Monday, May 31, 2010

Ten thousand hours

"… ten thousand hours of practice is required to achieve the level of mastery associated with being a world-class expert — in anything. In study after study, of composers, basketball players, fiction writers, ice skaters, concert pianists, chess players, master criminals, and what have you, this number comes up again and again. Ten thousand hours is the equivalent to roughly three hours per day, or twenty hours per week, of practice over ten years. Of course, this doesn’t address why some people don’t seem to get anywhere when they practice, and why some people get more out of their practice sessions than others. But no one has yet found a case in which true world-class expertise was accomplished in less time. It sees that it takes the brain this long to assimilate all that it needs to know to achieve true mastery."

- Daniel Levitin, This is Your Brain on Music


It’s hard to defend yourself
against critical relatives, high-achieving friends
when your mouth is always full to bursting
with many-flavoured side projects, film clippings
and music notes dribbling down your chin.
Life’s too short not to order the works, even if
the resulting burger dislocates your jaw.

It’s hard to live with the heat
of peers so strong and focused like magnifying glasses.
I long to be consumed, devoured, to wake suddenly
like Robert Louis Stevenson and write feverishly
for three days, burn it up, and write it all again.

There is fever here too; I am a ravenous bee
suckling a world of flowers. These fragmented
pieces scattered haphazardly, taking over my
living room are not failures -- they are seeds
waiting ten thousand hours to bloom.


Sorry if this poem sounds kind of "boo-hoo, poor me." I'm just a little frustrated because I spent all yesterday working on one particular side project that I'm pretty focused on right now, and it's going really slowly because there are a bunch of technical setbacks. You know the feeling, I'm sure.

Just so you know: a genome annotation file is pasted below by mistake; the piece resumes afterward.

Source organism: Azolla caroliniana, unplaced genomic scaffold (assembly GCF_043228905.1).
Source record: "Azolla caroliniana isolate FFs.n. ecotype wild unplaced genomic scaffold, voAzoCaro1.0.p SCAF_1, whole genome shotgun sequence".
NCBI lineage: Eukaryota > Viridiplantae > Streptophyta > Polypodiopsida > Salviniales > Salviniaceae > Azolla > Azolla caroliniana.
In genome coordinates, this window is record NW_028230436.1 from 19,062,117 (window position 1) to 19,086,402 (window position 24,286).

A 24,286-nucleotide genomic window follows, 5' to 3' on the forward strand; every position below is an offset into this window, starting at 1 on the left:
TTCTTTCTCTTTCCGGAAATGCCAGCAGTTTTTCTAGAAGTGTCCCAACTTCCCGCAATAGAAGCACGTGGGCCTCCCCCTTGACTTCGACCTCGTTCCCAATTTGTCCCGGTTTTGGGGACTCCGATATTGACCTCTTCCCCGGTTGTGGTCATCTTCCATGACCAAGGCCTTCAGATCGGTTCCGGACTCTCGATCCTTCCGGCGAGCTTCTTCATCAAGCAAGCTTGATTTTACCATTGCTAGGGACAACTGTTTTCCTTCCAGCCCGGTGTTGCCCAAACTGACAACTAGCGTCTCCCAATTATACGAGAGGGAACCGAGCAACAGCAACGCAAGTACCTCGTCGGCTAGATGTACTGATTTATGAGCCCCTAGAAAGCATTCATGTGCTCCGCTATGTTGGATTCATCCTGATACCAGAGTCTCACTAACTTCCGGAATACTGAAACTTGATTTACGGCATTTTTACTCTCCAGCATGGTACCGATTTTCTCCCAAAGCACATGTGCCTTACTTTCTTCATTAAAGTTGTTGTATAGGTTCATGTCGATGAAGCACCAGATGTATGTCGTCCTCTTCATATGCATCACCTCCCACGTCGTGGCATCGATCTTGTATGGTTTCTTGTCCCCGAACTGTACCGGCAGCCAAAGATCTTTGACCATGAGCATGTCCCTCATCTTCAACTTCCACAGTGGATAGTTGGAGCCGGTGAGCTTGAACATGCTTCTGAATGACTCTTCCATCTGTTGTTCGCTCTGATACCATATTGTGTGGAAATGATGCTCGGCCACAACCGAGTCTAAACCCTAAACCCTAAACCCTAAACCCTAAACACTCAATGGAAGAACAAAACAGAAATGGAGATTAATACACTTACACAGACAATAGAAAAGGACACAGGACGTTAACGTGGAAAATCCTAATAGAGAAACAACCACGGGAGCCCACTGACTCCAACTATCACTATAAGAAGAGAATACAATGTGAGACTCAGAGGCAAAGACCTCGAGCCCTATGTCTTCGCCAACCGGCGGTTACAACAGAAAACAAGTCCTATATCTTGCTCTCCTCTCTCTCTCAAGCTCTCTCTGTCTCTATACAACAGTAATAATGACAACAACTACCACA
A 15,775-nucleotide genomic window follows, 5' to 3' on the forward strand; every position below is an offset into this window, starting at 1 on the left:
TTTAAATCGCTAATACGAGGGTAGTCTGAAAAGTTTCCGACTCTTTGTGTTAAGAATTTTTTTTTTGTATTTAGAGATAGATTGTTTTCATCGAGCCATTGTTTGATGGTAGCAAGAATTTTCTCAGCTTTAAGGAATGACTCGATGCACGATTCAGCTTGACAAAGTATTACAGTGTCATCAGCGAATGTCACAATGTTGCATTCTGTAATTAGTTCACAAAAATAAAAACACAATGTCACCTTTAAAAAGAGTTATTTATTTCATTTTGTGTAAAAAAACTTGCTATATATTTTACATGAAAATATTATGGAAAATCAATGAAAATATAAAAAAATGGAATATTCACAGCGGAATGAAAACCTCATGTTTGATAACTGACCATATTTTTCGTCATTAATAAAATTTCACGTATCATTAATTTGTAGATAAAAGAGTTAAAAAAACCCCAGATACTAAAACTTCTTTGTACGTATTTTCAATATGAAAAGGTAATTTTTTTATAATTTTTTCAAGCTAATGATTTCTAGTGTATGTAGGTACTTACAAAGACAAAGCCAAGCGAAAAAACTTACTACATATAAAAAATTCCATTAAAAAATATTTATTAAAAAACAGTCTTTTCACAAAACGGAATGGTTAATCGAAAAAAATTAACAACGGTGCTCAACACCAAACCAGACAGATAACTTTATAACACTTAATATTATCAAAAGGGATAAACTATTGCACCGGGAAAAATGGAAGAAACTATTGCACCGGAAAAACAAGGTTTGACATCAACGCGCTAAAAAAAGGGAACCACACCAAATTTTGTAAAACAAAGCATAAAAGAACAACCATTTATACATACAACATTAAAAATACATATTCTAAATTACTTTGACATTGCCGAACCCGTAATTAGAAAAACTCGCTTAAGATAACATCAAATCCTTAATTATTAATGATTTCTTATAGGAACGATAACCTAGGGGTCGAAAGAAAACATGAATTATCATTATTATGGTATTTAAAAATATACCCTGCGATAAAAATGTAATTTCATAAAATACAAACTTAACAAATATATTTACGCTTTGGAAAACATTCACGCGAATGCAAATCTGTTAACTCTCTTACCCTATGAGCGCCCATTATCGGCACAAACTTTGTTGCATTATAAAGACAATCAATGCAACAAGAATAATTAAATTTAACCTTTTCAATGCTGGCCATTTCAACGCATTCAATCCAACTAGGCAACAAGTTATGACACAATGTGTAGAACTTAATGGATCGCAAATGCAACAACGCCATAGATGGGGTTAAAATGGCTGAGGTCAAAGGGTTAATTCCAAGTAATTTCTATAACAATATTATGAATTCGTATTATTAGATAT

Photo by Alvesgaspar



        Can you think of a time when you went crazy with a project and just worked obsessively on it for a period of time (even if it wasn't a particularly long period)? Alternatively, can you think of a time when you worked steadily on a project, taking small, regular bites at it over a long period of time (if you're the kind of person who works like this, I bow down to you)?

Friday, May 28, 2010

Feast or famine

Spring is a rush-hour subway train
and I’m standing in it like a perched hawk hunting
for an empty seat            for a square foot of personal space
or half an hour of perfect solitude.

Reminds me of nature documentaries: of eight-foot tall grass
of monkeys splashing playfully in a spring flood
of elephants drinking and feasting            filling
the emptiness of the winter drought
in their wrinkled grey bellies.

I’m filling up too, on shared pitchers of beer
on conversation            on scribbles in calendar squares
and I too am revisiting            redefining winter.
Bloated, I’m idealizing hibernation
and forgetting the echo
of its emptiness.




Photo by Hanay



        Would you rather spend the next six months in complete solitude or surrounded by other people (it can be people you like) to the point where the only time you spent alone was bathroom breaks?

Thursday, May 27, 2010

Anti-poem

Every lazy-ass fibre of my being rebels
against writing a poem today, so
here is an anti-poem.

Here are clichés, roses red and violets blue.
Here is my love, a blue river rushing
into a sea of overused metaphors.
Here is blatant prose chopped up
into stanzas: an undercover essay.
Here are all the ingredients in the recipe
for bad-poem soup.

Here’s a trite little ditty about Jesus
we can stamp onto tacky, plastic wall-hangings
and sell with all the other mass-produced
trinkets some people call art.




Lucy in the Field with Flowers
from the Museum of Bad Art




        Do you believe there's such a thing as bad art? What distinguishes it from good art?

Wednesday, May 26, 2010

At St. Clair's

the cookies n’ cream
tastes like real cookies and
the strawberry cheesecake
tastes like real cheesecake and
sweaty children push through
the heavy glass doors with the force
of over thirty magnetic flavours
pulling at iron tongues.

Fifteen minutes before closing,
there are two fire trucks parked
at the corner, and inside the parlour
the fire men line the counter
like a row of shiny medals.
The server says It’s on the house
so the men feed their change to the tip jar
and call hearty thank-yous on their way out.